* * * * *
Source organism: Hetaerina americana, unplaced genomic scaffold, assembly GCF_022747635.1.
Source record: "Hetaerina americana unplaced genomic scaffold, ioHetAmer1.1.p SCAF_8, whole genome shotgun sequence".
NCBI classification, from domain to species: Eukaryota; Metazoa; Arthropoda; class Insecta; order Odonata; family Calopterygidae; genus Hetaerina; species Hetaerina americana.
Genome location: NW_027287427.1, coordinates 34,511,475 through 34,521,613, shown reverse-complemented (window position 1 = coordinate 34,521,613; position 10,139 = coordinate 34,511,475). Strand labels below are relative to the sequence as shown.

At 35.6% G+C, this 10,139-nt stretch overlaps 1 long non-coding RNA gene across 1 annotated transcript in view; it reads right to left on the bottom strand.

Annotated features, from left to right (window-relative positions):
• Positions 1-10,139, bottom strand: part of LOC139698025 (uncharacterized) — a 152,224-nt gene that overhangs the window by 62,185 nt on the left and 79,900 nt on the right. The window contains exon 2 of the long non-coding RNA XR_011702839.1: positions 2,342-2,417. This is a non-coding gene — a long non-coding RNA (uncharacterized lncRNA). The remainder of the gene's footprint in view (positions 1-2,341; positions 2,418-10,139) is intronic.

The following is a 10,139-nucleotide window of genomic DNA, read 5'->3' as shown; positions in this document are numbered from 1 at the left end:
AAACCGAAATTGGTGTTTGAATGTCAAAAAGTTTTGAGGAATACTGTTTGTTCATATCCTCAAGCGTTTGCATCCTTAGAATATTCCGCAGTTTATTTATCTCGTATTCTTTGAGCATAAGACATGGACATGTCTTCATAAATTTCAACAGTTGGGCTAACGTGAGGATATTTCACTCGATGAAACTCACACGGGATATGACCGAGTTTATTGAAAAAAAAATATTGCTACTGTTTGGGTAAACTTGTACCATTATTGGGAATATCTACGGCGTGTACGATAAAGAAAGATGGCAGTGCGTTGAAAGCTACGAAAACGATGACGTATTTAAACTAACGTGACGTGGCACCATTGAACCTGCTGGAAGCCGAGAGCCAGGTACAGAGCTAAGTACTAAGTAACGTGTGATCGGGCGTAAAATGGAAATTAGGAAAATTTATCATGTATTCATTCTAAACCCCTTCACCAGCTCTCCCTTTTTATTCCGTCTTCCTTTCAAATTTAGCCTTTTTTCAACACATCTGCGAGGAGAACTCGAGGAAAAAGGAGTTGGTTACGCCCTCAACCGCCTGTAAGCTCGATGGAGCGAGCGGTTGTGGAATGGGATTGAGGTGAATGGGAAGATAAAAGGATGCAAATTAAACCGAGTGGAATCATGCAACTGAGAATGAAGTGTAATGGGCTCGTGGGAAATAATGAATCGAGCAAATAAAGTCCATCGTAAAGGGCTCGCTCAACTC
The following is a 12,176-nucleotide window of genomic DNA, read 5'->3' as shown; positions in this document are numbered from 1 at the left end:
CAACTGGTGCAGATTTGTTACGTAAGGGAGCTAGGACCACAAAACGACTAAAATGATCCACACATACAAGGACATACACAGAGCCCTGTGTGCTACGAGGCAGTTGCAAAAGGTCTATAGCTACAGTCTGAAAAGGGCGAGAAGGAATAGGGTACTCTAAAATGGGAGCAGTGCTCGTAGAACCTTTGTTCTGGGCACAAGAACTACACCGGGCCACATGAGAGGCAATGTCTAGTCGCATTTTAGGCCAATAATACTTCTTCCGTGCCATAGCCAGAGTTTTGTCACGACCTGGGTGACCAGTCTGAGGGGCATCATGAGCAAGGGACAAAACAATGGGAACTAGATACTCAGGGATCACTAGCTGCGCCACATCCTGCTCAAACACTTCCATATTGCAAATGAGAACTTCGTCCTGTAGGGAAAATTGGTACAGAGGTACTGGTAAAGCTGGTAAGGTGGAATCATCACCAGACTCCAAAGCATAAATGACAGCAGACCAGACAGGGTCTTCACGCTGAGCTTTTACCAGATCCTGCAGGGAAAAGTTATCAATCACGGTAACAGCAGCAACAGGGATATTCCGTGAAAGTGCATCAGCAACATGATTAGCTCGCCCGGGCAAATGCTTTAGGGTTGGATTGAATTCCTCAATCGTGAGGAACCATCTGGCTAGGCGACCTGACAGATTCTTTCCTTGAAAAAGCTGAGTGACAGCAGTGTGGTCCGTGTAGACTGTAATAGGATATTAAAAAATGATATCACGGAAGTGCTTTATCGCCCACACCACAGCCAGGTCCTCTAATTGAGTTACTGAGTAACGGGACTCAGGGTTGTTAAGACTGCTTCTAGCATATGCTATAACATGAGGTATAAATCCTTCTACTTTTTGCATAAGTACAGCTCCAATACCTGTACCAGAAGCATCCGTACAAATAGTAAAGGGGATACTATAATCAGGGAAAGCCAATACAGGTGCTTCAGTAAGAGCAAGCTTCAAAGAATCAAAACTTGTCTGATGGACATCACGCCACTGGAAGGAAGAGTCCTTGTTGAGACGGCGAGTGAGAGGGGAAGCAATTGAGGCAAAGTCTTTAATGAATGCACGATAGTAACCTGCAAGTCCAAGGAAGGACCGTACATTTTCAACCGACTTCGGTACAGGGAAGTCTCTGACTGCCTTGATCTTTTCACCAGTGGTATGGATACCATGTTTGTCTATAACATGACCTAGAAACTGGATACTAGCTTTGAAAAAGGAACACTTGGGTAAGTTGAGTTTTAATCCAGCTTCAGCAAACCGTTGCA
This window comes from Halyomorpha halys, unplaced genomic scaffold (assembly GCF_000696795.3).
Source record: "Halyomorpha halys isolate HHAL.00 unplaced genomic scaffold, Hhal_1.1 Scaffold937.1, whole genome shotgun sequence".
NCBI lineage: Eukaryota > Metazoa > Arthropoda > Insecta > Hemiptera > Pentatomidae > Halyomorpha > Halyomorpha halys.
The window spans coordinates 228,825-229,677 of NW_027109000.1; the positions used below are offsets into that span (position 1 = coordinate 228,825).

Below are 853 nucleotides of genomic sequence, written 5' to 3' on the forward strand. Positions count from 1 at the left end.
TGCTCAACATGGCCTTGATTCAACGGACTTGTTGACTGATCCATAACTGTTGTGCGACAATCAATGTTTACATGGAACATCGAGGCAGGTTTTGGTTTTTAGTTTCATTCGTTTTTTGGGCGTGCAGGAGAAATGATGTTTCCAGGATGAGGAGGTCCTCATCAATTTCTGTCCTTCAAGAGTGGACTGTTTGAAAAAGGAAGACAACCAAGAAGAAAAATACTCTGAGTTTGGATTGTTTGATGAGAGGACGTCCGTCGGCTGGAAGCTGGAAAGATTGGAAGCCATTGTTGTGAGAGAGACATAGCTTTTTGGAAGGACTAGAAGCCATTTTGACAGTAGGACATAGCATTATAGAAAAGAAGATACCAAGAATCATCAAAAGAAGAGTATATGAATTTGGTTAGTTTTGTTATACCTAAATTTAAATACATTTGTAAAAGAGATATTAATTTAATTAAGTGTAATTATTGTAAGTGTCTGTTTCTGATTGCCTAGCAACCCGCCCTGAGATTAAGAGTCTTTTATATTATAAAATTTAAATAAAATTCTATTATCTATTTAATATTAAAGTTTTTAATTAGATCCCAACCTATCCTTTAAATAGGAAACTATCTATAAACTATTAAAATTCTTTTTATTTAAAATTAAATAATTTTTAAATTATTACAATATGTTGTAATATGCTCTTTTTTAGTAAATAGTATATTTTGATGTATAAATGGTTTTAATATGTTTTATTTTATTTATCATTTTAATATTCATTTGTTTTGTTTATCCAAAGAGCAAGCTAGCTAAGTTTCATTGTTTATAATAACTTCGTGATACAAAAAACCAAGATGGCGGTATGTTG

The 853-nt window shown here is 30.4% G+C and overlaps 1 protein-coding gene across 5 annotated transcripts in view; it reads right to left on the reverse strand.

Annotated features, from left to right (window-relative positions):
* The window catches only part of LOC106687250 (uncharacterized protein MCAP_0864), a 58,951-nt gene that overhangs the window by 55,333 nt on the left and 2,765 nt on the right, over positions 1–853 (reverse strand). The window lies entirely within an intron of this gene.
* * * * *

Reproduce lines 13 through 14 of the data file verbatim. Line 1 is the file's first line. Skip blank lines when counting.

Source record: "Halyomorpha halys isolate HHAL.00 unplaced genomic scaffold, Hhal_1.1 Scaffold937.1, whole genome shotgun sequence".
NCBI lineage: Eukaryota > Metazoa > Arthropoda > Insecta > Hemiptera > Pentatomidae > Halyomorpha > Halyomorpha halys.